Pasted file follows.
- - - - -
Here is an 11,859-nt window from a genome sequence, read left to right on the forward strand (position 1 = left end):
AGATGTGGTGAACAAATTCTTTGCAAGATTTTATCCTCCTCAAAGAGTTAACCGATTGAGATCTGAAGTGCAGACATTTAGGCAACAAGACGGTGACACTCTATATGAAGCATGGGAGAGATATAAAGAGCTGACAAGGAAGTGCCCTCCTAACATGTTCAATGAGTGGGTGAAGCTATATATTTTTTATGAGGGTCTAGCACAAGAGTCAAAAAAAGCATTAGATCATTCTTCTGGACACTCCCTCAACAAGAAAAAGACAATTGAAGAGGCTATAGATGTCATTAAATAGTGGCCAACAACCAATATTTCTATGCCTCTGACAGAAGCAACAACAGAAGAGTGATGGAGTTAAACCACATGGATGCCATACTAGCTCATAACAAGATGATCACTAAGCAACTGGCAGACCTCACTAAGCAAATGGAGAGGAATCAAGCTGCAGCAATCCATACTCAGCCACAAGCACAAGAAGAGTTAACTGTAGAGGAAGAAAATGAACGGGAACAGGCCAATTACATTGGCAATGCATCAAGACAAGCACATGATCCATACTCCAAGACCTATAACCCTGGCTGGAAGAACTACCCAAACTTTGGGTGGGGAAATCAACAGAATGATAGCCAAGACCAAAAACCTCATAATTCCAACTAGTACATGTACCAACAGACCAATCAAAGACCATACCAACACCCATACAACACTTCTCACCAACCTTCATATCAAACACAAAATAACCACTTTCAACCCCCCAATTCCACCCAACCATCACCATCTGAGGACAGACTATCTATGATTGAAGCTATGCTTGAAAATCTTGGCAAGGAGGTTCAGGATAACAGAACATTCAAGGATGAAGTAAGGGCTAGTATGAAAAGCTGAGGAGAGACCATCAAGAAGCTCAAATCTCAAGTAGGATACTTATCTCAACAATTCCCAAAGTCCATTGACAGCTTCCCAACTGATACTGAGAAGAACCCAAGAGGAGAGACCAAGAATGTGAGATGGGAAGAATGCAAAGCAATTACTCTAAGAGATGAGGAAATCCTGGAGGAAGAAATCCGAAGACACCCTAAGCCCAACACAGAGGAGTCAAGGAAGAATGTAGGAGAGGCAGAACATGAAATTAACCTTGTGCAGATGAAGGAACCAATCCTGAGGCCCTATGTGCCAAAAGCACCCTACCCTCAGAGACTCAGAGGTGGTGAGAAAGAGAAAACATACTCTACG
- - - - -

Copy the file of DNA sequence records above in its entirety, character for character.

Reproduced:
Here is an 11,859-nt window from a genome sequence, read left to right on the forward strand (position 1 = left end):
AGATGTGGTGAACAAATTCTTTGCAAGATTTTATCCTCCTCAAAGAGTTAACCGATTGAGATCTGAAGTGCAGACATTTAGGCAACAAGACGGTGACACTCTATATGAAGCATGGGAGAGATATAAAGAGCTGACAAGGAAGTGCCCTCCTAACATGTTCAATGAGTGGGTGAAGCTATATATTTTTTATGAGGGTCTAGCACAAGAGTCAAAAAAAGCATTAGATCATTCTTCTGGACACTCCCTCAACAAGAAAAAGACAATTGAAGAGGCTATAGATGTCATTAAATAGTGGCCAACAACCAATATTTCTATGCCTCTGACAGAAGCAACAACAGAAGAGTGATGGAGTTAAACCACATGGATGCCATACTAGCTCATAACAAGATGATCACTAAGCAACTGGCAGACCTCACTAAGCAAATGGAGAGGAATCAAGCTGCAGCAATCCATACTCAGCCACAAGCACAAGAAGAGTTAACTGTAGAGGAAGAAAATGAACGGGAACAGGCCAATTACATTGGCAATGCATCAAGACAAGCACATGATCCATACTCCAAGACCTATAACCCTGGCTGGAAGAACTACCCAAACTTTGGGTGGGGAAATCAACAGAATGATAGCCAAGACCAAAAACCTCATAATTCCAACTAGTACATGTACCAACAGACCAATCAAAGACCATACCAACACCCATACAACACTTCTCACCAACCTTCATATCAAACACAAAATAACCACTTTCAACCCCCCAATTCCACCCAACCATCACCATCTGAGGACAGACTATCTATGATTGAAGCTATGCTTGAAAATCTTGGCAAGGAGGTTCAGGATAACAGAACATTCAAGGATGAAGTAAGGGCTAGTATGAAAAGCTGAGGAGAGACCATCAAGAAGCTCAAATCTCAAGTAGGATACTTATCTCAACAATTCCCAAAGTCCATTGACAGCTTCCCAACTGATACTGAGAAGAACCCAAGAGGAGAGACCAAGAATGTGAGATGGGAAGAATGCAAAGCAATTACTCTAAGAGATGAGGAAATCCTGGAGGAAGAAATCCGAAGACACCCTAAGCCCAACACAGAGGAGTCAAGGAAGAATGTAGGAGAGGCAGAACATGAAATTAACCTTGTGCAGATGAAGGAACCAATCCTGAGGCCCTATGTGCCAAAAGCACCCTACCCTCAGAGACTCAGAGGTGGTGAGAAAGAGAAAACATACTCTACG